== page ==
SWMTU awarded Embrace A Stream grant

Coldwater River

We’re proud to announce that Schrems TU has been awarded $2,500 from the Embrace A Stream (EAS) grant program to continue its conservation efforts on the Coldwater River. Additionally, Schrems TU will contribute $5,000 toward that work.

Logs being installed in the Coldwater River in 2010

The plan is to improve instream habitat by adding logs into the Coldwater River. The logs will help protect banks, provide cover for fish and scour deeper holes. A similar effort was done in 2010 with outstanding results.

EAS is a matching grant program administered by TU that awards funds to TU chapters and councils for coldwater fisheries conservation. Since its inception in 1975, EAS has funded more than 1,080 individual projects with more than $4.75 million in direct cash grants. Local TU chapters and councils contributed an additional $14 million in cash and in-kind services to EAS funded projects, for a total investment of nearly $19 million.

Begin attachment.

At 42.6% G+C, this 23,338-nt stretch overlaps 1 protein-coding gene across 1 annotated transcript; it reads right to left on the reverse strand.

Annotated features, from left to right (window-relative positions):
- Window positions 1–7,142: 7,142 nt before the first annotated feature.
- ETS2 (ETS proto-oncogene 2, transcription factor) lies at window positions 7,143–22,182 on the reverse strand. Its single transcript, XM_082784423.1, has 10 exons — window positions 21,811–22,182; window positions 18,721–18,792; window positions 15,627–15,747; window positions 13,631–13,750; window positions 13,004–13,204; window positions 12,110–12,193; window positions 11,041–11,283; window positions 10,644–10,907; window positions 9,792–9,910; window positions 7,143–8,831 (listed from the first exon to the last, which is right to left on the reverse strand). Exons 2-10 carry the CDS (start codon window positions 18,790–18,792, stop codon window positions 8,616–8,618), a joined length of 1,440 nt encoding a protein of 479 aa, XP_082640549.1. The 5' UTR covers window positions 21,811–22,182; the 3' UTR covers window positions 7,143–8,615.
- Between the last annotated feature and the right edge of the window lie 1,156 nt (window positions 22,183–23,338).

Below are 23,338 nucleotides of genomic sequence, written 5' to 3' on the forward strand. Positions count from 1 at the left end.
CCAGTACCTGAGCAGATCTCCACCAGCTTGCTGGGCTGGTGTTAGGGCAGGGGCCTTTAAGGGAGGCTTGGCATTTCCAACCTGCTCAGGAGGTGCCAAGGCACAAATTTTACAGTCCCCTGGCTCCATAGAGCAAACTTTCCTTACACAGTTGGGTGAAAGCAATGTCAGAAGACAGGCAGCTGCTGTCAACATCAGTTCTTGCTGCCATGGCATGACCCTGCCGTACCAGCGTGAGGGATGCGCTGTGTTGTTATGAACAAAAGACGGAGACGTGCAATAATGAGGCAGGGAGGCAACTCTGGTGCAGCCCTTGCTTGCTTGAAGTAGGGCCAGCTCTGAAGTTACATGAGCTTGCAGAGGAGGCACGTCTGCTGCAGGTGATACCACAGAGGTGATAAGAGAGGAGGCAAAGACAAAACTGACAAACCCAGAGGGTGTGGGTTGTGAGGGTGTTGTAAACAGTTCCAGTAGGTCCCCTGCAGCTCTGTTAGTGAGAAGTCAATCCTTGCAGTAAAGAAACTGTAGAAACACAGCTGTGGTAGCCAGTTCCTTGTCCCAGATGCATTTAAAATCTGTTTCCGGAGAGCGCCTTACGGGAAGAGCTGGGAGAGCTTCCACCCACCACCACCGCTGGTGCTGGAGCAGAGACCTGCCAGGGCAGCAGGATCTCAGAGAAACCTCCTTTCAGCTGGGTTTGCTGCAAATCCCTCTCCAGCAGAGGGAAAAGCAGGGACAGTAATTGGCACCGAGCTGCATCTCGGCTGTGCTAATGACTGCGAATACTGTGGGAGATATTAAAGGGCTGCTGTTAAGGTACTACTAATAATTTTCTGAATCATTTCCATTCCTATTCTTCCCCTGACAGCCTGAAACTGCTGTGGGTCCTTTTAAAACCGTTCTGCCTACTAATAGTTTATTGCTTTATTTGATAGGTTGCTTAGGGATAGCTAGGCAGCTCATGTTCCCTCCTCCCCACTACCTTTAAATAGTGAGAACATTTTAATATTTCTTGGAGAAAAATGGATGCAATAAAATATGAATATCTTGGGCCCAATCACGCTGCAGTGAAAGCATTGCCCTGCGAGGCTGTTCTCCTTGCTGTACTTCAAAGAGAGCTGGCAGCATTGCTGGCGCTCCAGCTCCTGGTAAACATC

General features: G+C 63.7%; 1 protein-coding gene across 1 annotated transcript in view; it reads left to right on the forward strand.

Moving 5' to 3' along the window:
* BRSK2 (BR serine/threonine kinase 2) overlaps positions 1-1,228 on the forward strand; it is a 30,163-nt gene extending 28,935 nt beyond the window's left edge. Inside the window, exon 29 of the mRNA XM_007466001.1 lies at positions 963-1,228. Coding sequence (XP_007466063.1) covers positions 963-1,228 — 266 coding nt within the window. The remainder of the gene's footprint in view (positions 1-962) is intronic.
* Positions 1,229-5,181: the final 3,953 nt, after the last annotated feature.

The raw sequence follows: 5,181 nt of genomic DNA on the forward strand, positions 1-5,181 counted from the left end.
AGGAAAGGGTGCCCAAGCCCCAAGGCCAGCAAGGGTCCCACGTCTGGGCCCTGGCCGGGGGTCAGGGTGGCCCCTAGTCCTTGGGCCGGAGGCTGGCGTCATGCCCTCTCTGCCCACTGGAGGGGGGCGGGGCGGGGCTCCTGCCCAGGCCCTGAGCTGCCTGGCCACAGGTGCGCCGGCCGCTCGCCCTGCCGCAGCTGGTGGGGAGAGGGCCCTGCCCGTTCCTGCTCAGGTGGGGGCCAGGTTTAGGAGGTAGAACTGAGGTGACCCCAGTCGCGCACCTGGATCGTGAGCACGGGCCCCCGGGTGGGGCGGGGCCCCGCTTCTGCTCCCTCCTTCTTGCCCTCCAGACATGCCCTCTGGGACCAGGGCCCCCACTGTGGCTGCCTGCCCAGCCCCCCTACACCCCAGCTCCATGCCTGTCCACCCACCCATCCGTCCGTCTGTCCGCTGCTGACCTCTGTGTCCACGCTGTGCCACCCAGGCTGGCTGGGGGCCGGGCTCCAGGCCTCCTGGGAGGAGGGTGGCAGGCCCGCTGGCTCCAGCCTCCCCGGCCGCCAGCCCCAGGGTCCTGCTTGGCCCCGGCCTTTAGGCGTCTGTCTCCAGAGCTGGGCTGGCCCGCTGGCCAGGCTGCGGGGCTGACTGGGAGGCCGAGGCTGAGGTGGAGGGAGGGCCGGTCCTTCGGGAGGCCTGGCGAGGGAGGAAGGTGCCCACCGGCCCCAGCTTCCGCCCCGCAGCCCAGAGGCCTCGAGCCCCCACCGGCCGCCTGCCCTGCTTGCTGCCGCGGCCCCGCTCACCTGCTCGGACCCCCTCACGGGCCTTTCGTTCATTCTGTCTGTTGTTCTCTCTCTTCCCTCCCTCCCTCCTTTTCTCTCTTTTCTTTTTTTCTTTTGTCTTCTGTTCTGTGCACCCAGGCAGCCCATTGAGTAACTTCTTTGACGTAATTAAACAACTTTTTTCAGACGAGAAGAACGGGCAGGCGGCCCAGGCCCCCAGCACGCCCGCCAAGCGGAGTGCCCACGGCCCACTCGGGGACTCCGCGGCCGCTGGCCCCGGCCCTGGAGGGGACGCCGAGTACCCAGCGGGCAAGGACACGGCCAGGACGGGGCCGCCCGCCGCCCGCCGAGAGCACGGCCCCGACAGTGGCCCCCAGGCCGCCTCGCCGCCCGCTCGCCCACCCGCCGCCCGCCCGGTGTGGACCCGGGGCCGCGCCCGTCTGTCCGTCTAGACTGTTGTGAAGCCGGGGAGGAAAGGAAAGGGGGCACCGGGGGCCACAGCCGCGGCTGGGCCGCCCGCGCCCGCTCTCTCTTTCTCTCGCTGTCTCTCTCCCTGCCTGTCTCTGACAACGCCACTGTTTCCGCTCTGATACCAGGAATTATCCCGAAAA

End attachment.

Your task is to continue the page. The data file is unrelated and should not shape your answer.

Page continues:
In 2018, a total of $123,000 was awarded to 29 chapters and councils, helping restore stream habitat, improving fish passage, and protecting water quality in 19 different states from coast to coast.

The Coldwater River is a cold-water stream (class 4 trout stream) in Southwest Central Michigan. The watershed provides some of the best trout fishing in the area. For over 20 years the Coldwater River, Tyler Creek (Bear Creek) and the Pratt Drain have been the recipients of time and treasure from Schrems West Michigan, Perrin and Oakbrook TU chapters and the Coldwater River Watershed Council. Brown trout as large as 7 lbs. have been found in the stream in recent years. Trout populations have increased significantly under TU care, with major projects completed on Tyler Creek (Bear Creek) and the Pratt drain within the watershed. In 2015, a contractor hired to remove dead tree debris from the stream did drastic damage to a major part of the stream, its canopy and streambanks. We will embark on restoration work that will include restoring stream canopy, stream bank stabilization and in stream habitat restoration and improvement. It will take many years to restore the damage done but the watershed is worth the effort.

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